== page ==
Duke Invitational a bump in the road for Marquette So-so performance sets up home meet

By Eric Grover

After getting off to a fast start this outdoor season, the Marquette track and field team suffered a hiccup this weekend with a lacking performance at the Duke Invitational in Durham, N.C. Enveloped in a talented field of over 50 colleges and universities, Marquette displayed some promise and effort, but failed to crack the top three finishers in any event. "I thought we competed hard

and got after it, but it just didn't come," coach Bert Rogers said. "I don't read too much into it. I think we're still on the right path." Rogers said that occasionally the team can get lost in previous success and training. "Sometimes you have those periods during your season where you hit the ground running — then we're working on training and we funnel (our efforts) into the latter half of the season," he said. "So the way our workouts have been going, it's not entirely surprising we didn't run and jump quite as well this weekend. But we still had some very good performances." Highlighting the weekend for the Golden Eagles were several

Big East qualifying marks and personal records. Sophomore Tyler O'Brien grabbed a couple of qualifiers including a fifth-place finish in the 200-meters. His time of 10.91 in the 100-meters remains a half-second behind the school record, but O'Brien said he knows where he needs to improve. "It's all about my start," O'Brien said. "My start is really holding me back in the 100-meters. If I can get it together, I can get closer. That 100 record would be pretty awesome." O'Brien also ran the 4x400 relay with teammates Tom Cassady, Randey Fisher and Michael O'Brien. Their 3:19.09 time was good enough for fourth place, but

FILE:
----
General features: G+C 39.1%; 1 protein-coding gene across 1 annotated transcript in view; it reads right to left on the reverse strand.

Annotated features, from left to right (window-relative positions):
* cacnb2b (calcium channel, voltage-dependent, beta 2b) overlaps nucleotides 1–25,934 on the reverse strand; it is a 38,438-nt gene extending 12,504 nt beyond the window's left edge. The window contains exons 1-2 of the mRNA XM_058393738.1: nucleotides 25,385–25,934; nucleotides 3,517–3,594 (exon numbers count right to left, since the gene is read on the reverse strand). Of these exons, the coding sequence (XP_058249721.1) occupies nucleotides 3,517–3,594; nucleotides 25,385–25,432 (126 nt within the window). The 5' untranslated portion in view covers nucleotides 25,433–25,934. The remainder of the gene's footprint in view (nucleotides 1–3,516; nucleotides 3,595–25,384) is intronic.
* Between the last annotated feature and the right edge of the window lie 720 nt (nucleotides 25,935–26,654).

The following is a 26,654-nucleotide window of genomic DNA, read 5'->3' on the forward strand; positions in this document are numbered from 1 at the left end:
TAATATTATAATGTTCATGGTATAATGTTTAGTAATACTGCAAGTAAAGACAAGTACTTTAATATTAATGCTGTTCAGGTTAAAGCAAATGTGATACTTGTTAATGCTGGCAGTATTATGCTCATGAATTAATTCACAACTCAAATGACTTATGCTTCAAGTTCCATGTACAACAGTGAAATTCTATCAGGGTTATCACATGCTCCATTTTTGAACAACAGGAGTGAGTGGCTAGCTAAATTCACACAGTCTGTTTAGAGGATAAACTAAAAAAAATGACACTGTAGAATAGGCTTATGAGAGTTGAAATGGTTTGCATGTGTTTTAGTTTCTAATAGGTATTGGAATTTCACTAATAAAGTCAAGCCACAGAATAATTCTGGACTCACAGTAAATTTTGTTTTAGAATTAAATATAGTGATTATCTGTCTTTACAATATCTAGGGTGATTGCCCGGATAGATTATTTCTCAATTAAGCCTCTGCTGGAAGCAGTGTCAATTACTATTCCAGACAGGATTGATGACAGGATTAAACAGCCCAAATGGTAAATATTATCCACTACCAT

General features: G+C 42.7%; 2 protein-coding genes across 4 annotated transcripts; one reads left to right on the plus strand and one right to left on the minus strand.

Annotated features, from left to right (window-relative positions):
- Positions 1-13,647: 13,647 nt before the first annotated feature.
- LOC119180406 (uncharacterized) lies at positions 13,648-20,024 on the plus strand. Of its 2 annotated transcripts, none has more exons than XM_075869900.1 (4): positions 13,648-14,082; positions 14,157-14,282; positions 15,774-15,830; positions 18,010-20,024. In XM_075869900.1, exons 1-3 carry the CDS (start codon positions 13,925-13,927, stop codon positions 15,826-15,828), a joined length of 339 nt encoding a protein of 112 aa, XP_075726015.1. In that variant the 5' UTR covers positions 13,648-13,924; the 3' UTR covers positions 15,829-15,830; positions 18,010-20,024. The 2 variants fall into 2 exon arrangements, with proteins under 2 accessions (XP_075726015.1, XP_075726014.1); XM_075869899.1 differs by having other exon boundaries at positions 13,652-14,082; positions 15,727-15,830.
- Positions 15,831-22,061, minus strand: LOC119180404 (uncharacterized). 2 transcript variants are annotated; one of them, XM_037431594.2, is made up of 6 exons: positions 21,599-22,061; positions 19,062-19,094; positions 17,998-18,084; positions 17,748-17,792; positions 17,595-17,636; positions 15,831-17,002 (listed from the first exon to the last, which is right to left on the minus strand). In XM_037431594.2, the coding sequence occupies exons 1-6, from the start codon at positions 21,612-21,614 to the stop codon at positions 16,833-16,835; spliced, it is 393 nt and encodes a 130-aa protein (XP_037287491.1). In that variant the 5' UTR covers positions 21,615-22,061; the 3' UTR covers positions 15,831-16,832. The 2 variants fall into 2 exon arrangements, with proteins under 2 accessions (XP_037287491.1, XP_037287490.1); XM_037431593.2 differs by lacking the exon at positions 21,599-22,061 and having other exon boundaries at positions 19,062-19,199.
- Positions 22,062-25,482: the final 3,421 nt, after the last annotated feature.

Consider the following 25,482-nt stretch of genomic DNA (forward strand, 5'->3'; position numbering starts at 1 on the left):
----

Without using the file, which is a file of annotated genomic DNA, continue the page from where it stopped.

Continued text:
in many ways was symbolic of the mediocre day for Marquette. "A lot of people (on the team) were kind of disappointed with how we did," Michael O'Brien said. "They weren't bad performances, but it's not what we were expecting or hoping to get." After the success of Jayne Grebinski in the steeplechase last weekend, several more Marquette women met Big East qualifying marks in the event. Leading the way for the team was Kate Horan, whose strategical changes produced a ninth-place finish. "I just went out a little faster than normal with some of my teammates and just tried to hold on," Horan said. "And so when I hit (the Big East mark), I was just

really excited and happy." Hampered by leg injuries that have limited her training over the week, high jumper Erynn James still managed to take fourth with a jump of 1.65 meters. "It's not about placing," James said. "I was disappointed with how I did. I wish I could've done better." The team hopes to pick itself out of the doldrums with its home meet this Friday at Valley Fields. The dual meet will pit Marquette against cross-town rival Wisconsin-Milwaukee. "This weekend is going to be more about competing than chasing marks," Rogers said. "It's about tasting that competition and beating the person next to you."


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Looking for the next piece of your resume? Student Media’s Advertising, Editorial and Student Media Interactive Departments are Now Hiring for 2009-2010

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The Marquette Tribune - April 7th, 2009  

Tuesday, April 7th, 2009, edition of The Marquette Tribune. The student newspaper of Marquette University.